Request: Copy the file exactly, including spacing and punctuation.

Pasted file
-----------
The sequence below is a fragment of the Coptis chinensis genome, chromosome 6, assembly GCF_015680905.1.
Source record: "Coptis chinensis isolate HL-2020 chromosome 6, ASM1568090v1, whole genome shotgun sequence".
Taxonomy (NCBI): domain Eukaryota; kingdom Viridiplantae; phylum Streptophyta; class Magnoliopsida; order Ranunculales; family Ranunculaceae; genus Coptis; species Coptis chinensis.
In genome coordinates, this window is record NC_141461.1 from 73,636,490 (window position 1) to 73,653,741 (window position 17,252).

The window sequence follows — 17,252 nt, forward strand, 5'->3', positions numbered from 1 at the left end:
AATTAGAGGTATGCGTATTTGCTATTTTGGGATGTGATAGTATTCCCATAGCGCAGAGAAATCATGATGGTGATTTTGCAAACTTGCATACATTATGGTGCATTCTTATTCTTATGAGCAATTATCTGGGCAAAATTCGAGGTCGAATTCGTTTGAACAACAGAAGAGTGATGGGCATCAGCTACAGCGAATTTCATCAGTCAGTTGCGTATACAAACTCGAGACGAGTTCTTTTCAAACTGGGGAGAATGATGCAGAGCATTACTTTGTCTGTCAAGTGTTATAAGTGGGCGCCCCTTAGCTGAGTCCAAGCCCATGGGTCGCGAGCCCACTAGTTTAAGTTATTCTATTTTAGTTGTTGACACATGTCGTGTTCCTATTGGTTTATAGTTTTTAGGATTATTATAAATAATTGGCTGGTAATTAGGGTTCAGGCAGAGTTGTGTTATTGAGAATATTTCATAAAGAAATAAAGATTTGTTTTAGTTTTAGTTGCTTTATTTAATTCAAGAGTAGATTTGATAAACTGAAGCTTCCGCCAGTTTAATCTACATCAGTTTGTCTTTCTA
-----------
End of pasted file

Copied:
The sequence below is a fragment of the Coptis chinensis genome, chromosome 6, assembly GCF_015680905.1.
Source record: "Coptis chinensis isolate HL-2020 chromosome 6, ASM1568090v1, whole genome shotgun sequence".
Taxonomy (NCBI): domain Eukaryota; kingdom Viridiplantae; phylum Streptophyta; class Magnoliopsida; order Ranunculales; family Ranunculaceae; genus Coptis; species Coptis chinensis.
In genome coordinates, this window is record NC_141461.1 from 73,636,490 (window position 1) to 73,653,741 (window position 17,252).

The window sequence follows — 17,252 nt, forward strand, 5'->3', positions numbered from 1 at the left end:
AATTAGAGGTATGCGTATTTGCTATTTTGGGATGTGATAGTATTCCCATAGCGCAGAGAAATCATGATGGTGATTTTGCAAACTTGCATACATTATGGTGCATTCTTATTCTTATGAGCAATTATCTGGGCAAAATTCGAGGTCGAATTCGTTTGAACAACAGAAGAGTGATGGGCATCAGCTACAGCGAATTTCATCAGTCAGTTGCGTATACAAACTCGAGACGAGTTCTTTTCAAACTGGGGAGAATGATGCAGAGCATTACTTTGTCTGTCAAGTGTTATAAGTGGGCGCCCCTTAGCTGAGTCCAAGCCCATGGGTCGCGAGCCCACTAGTTTAAGTTATTCTATTTTAGTTGTTGACACATGTCGTGTTCCTATTGGTTTATAGTTTTTAGGATTATTATAAATAATTGGCTGGTAATTAGGGTTCAGGCAGAGTTGTGTTATTGAGAATATTTCATAAAGAAATAAAGATTTGTTTTAGTTTTAGTTGCTTTATTTAATTCAAGAGTAGATTTGATAAACTGAAGCTTCCGCCAGTTTAATCTACATCAGTTTGTCTTTCTA